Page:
1939 - 1945

World War Two

No time for sorrow.

Posted by Dr Ken German on

We had landed our Baltimore fighter bomber very late at Gambut, a temporary air base south east of Tobruk in Libya. After a hot toddy we went straight to bed knowing that we were to take of at 6am the following morning on a special mission.

I was woken at 5am by the orderly corporal and staggered over to the map tent, where our pilot and the briefing officer were deep in discussion. Our wireless operator, navigator, bomb aimer, front and rear gunners had been given tea and biscuits covered in quince jam. I hated quince jam as did all of the others, other than the wireless operator who scoffed the lot.

We trailed over to our plane in the dark and clambered aboard. The engines broke into an ear splitting roar as we moved out to the end of the runway and our pre-flight check .A feint green light from an Aldis lamp gave us the go and, as we took off, dawn was showing a feint sliver of light ahead.

A familiar clunk as the wheels came up and we were on route to Giarabub in Libya, not far from the Egyptian town of Siwa where a build-up of enemy aircraft had been noticed. We were to bomb the airstrip and shoot at as many planes as we could.

As we closed on the airstrip there was no firing at us from the enemy lines, nor were there any airplanes. Our eyes were fixed on the ground as our shadow rippled over the undulating sand, all looking out for shadows of fighter planes diving at us from above. But there were none; we were the only plane in the sky.

We came around for another low pass over the airfield and somewhere an anti-aircraft gun opened fire, but we had gone before he could calculate our range. Our ventral gunner did let him have a few bursts in reply. Another pass and I heard the bomb doors open and a jump as the plane relieved itself of the weight and I saw them explode along the centre of the runway.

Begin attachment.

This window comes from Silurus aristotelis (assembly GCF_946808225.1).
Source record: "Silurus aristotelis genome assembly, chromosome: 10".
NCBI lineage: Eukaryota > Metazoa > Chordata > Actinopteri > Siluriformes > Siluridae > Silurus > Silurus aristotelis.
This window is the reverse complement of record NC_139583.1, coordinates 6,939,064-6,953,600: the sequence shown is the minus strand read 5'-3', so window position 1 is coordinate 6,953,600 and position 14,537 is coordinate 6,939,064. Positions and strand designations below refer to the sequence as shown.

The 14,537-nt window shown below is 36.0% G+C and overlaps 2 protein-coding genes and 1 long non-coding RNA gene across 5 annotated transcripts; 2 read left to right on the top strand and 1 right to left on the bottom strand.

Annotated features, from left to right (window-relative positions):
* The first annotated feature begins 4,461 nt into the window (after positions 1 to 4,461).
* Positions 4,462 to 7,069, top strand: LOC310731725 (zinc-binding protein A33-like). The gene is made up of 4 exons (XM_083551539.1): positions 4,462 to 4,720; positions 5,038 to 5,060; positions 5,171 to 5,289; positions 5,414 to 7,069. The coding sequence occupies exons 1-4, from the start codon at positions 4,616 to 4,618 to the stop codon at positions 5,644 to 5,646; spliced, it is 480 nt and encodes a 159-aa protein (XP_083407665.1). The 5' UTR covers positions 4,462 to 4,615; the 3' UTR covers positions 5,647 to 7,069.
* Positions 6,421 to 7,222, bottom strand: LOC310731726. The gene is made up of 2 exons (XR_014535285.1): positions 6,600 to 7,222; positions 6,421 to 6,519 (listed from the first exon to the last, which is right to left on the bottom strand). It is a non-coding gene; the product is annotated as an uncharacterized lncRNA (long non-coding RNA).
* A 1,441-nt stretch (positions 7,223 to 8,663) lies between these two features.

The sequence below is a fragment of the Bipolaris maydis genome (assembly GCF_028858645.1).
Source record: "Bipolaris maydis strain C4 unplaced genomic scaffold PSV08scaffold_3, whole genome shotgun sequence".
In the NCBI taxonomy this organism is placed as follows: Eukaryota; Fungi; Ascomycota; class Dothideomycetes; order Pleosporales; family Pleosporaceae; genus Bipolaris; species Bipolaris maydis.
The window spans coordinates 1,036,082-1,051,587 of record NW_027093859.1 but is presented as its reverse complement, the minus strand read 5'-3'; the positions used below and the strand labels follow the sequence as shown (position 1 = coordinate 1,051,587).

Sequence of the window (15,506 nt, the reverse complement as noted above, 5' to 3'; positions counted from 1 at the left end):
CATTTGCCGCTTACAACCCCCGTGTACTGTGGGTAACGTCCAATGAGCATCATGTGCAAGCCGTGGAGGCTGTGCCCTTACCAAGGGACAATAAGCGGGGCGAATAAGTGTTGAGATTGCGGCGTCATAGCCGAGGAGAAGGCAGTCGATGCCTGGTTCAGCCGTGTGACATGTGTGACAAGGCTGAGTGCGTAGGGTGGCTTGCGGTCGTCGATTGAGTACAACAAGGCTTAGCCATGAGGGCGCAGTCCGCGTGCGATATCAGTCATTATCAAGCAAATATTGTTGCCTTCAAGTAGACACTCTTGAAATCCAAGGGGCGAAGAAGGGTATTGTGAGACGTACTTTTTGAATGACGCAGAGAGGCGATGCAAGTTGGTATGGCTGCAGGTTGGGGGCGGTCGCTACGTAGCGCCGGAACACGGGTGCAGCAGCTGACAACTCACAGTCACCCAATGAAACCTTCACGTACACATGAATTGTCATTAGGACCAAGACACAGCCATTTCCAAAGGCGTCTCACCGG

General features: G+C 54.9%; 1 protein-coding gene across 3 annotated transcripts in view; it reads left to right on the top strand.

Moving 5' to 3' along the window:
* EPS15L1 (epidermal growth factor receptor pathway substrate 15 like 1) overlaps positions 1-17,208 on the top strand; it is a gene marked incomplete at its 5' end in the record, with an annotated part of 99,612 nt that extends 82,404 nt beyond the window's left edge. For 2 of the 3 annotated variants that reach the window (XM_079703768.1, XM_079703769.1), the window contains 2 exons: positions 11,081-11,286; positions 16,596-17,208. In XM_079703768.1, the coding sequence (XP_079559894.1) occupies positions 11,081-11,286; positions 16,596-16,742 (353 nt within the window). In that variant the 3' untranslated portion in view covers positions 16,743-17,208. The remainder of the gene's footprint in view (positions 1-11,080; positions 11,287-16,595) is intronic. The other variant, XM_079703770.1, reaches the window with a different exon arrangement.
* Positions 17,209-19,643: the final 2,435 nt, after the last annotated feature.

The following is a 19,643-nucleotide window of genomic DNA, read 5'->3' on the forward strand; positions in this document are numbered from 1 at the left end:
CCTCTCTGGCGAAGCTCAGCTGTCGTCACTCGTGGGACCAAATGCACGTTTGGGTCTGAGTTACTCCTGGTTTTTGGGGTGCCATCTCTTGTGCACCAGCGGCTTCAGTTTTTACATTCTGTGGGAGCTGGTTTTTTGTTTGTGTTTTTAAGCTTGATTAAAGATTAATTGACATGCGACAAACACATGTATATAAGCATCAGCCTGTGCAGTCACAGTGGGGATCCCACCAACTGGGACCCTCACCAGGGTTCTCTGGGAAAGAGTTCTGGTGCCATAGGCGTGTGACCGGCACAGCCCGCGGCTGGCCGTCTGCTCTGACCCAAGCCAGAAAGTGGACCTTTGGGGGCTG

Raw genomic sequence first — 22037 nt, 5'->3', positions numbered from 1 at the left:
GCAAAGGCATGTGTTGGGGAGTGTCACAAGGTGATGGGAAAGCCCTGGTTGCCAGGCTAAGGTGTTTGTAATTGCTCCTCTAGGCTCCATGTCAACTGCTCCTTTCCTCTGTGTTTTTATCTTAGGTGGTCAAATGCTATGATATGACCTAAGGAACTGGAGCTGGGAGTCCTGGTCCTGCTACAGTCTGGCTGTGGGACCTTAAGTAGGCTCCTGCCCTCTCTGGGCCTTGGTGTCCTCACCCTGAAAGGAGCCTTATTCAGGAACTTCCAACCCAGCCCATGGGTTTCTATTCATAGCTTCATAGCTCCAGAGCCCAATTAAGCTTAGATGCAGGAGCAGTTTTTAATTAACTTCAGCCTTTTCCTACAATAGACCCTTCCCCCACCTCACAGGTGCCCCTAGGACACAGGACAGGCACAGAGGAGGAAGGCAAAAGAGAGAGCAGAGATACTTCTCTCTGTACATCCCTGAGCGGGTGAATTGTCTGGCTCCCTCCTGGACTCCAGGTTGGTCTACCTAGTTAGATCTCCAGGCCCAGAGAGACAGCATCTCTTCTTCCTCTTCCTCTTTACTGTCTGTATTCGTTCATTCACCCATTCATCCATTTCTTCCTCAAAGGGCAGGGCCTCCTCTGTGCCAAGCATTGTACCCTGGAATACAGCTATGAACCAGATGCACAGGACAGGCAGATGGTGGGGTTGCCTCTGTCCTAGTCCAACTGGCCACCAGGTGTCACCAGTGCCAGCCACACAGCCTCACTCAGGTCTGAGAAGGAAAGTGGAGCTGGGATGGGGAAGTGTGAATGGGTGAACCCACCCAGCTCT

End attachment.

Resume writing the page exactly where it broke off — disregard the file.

The pilot turned ready for a strafing attack and the wing and nose gunners opened fire, destroying a plane under camouflage netting and a truck on the move. Satisfied that we had spoiled their day, we returned to Giarabub airfield, landed and taxied to our dispersal point.

The pilot switched off the engine and as we prepared to get out, I noticed the wireless operator not moving. I reached out and pulled at him but he was dead. A small hole in the front of his suit led to a larger one in his back caused by an exploding bullet. Our triumph had evaporated to sorrow over the death of our friend. His name was not mentioned in the mess that evening, which was an unspoken rule. As he was being buried in a blanket, the bell sounded for us all to get airborne quickly for another emergency.



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